In his Reply, Petitioner attempts to distinguish Underwood from his own case, explaining that in Underwood, the petitioner asserted that his defense counsel actually forbade him to testify during trial. In his own case, Petitioner states that he has never suggested such events occurred, but rather, alleges that while his defense counsel never attempted to urge him not to testify, his counsel was ineffective for simply failing to call him to testify, given that Petitioner claims he told counsel explicitly that he wished to testify (Doc. 15, p. 2). Additionally, Petitioner notes that the proposed testimony offered by the Underwood petitioner was somewhat nonsensical and certainly not very credible, whereas his own proposed testimony would have been more credible, serving to bolster his defense. In contrast, the Affidavit of Petitioner's trial counsel, submitted in support of the Government's Response (Doc. 12, Ex. 1, ¶ 5), avers that Petitioner never directly expressed the desire to testify during trial, despite the fact counsel states Petitioner was informed that he had the absolute right to testify if he so desired.
Regardless of the credibility of Petitioner's assertion that he was denied the right to testify during trial, the Seventh Circuit also holds that this denial can only be deemed prejudicial if it can be proven to have actually affected the outcome of the trial. Barrow v. Uchtman, 398 F.3d 597, 608 n.12 (7th Cir. 2005) (citing Rodriguez v. United States, 286 F.3d 972, 983-84 (7th Cir. 2002)). Even assuming Petitioner's assertion that he was denied his right to testify, in this instance, the Court does not find that Petitioner can meet such a high burden of showing the prejudicial effect. The evidence against Petitioner, produced via several witnesses and many hours of incriminating wiretapped phone calls, weighs heavily against any other explanation potentially offered by Petitioner from his own testimony. Although he has given it his best effort, Petitioner has not proved to the Court that his testimony would have "actually affected the outcome of the trial," nor did it render the verdict "suspect." See Rodriguez v. United States, 286 F.3d at 983 (citation omitted). Accordingly, the Court does not find that Petitioner's argument that counsel was ineffective for failing to call him to testify as warranting habeas relief or an evidentiary hearing on the issue.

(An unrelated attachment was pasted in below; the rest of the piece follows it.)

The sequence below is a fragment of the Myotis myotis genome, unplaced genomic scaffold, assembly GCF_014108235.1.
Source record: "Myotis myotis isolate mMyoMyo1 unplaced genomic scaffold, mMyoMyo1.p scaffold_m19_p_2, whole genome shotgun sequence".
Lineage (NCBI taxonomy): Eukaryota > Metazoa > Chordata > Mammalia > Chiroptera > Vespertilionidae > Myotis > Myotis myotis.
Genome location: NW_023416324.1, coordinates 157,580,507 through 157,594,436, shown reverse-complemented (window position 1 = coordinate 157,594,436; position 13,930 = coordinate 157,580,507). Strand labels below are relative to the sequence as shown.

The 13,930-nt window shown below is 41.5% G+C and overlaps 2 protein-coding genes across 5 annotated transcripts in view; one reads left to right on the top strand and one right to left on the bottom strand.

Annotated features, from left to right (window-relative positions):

Ground 2: Failure to File Notice of Appeal